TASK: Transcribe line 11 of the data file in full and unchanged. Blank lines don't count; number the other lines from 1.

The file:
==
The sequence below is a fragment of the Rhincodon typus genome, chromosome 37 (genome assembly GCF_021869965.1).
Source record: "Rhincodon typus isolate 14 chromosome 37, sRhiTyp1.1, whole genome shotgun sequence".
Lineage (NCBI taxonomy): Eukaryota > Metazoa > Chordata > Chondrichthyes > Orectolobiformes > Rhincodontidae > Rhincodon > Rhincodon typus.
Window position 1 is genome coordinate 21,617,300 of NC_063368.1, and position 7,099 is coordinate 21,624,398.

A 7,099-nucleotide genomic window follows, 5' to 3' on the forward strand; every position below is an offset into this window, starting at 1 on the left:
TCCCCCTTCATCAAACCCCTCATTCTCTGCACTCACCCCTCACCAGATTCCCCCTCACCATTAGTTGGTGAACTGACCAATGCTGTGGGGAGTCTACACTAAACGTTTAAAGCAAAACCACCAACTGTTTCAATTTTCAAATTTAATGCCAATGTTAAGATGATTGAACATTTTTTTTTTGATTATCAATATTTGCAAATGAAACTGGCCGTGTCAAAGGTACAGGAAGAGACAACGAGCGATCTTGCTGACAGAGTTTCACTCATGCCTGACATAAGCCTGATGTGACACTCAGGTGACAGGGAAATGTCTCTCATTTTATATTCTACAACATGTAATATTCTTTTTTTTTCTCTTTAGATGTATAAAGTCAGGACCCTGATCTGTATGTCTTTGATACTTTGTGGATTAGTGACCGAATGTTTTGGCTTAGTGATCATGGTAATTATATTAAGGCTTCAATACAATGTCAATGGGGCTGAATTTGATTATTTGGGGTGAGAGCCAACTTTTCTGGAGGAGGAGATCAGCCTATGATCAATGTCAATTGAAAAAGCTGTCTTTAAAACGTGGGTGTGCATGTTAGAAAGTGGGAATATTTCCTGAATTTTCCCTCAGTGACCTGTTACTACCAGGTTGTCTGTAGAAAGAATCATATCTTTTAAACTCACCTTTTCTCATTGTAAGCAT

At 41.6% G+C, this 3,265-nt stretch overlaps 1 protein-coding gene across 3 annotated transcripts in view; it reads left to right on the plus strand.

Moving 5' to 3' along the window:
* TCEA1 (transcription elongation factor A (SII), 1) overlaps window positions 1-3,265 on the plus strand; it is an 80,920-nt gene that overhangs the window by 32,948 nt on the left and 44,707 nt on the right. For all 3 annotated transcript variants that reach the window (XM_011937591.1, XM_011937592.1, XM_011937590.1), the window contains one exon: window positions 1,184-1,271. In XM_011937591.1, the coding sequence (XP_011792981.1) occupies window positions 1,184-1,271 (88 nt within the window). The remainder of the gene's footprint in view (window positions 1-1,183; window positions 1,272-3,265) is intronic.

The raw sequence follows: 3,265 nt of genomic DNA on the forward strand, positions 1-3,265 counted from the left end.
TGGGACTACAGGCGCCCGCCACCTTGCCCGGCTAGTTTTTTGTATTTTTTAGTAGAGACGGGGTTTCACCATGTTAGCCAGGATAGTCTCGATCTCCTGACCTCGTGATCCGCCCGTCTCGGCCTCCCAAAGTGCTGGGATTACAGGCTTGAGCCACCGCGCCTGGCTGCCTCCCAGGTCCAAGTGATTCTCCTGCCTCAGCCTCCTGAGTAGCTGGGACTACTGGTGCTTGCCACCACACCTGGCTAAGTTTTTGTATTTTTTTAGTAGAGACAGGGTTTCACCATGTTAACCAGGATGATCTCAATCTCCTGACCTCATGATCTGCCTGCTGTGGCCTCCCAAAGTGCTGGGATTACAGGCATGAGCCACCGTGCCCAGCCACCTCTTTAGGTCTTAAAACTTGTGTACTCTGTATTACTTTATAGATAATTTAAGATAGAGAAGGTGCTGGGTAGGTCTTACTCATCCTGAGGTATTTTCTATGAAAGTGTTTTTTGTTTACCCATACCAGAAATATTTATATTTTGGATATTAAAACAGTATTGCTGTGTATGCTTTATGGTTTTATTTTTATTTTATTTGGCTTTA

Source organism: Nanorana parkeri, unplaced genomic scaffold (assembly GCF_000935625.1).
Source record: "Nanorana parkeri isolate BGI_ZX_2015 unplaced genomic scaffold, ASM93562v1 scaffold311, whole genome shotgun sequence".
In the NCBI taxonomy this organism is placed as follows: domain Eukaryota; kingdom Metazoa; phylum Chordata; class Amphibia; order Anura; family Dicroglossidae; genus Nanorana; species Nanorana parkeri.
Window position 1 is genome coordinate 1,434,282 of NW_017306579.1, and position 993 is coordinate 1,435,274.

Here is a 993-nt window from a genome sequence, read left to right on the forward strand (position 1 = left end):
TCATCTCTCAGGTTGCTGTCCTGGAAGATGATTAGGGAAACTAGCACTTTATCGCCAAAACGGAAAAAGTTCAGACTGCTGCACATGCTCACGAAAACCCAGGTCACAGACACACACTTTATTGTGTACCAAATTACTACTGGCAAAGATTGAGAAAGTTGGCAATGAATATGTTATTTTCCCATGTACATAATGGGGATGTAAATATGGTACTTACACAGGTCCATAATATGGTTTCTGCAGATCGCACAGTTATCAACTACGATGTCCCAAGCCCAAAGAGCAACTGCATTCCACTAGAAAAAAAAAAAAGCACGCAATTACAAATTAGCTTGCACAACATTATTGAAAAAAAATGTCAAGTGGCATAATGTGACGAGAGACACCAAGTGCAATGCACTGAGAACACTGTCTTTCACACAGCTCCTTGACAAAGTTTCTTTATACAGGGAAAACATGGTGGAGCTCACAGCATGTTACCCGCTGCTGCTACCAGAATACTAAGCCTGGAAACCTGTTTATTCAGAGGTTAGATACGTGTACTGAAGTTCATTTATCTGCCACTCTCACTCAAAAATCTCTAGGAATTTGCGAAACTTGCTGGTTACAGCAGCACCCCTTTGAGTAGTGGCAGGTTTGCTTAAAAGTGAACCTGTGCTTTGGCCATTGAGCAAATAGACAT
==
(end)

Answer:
TGGGACTACAGGCGCCCGCCACCTTGCCCGGCTAGTTTTTTGTATTTTTTAGTAGAGACGGGGTTTCACCATGTTAGCCAGGATAGTCTCGATCTCCTGACCTCGTGATCCGCCCGTCTCGGCCTCCCAAAGTGCTGGGATTACAGGCTTGAGCCACCGCGCCTGGCTGCCTCCCAGGTCCAAGTGATTCTCCTGCCTCAGCCTCCTGAGTAGCTGGGACTACTGGTGCTTGCCACCACACCTGGCTAAGTTTTTGTATTTTTTTAGTAGAGACAGGGTTTCACCATGTTAACCAGGATGATCTCAATCTCCTGACCTCATGATCTGCCTGCTGTGGCCTCCCAAAGTGCTGGGATTACAGGCATGAGCCACCGTGCCCAGCCACCTCTTTAGGTCTTAAAACTTGTGTACTCTGTATTACTTTATAGATAATTTAAGATAGAGAAGGTGCTGGGTAGGTCTTACTCATCCTGAGGTATTTTCTATGAAAGTGTTTTTTGTTTACCCATACCAGAAATATTTATATTTTGGATATTAAAACAGTATTGCTGTGTATGCTTTATGGTTTTATTTTTATTTTATTTGGCTTTA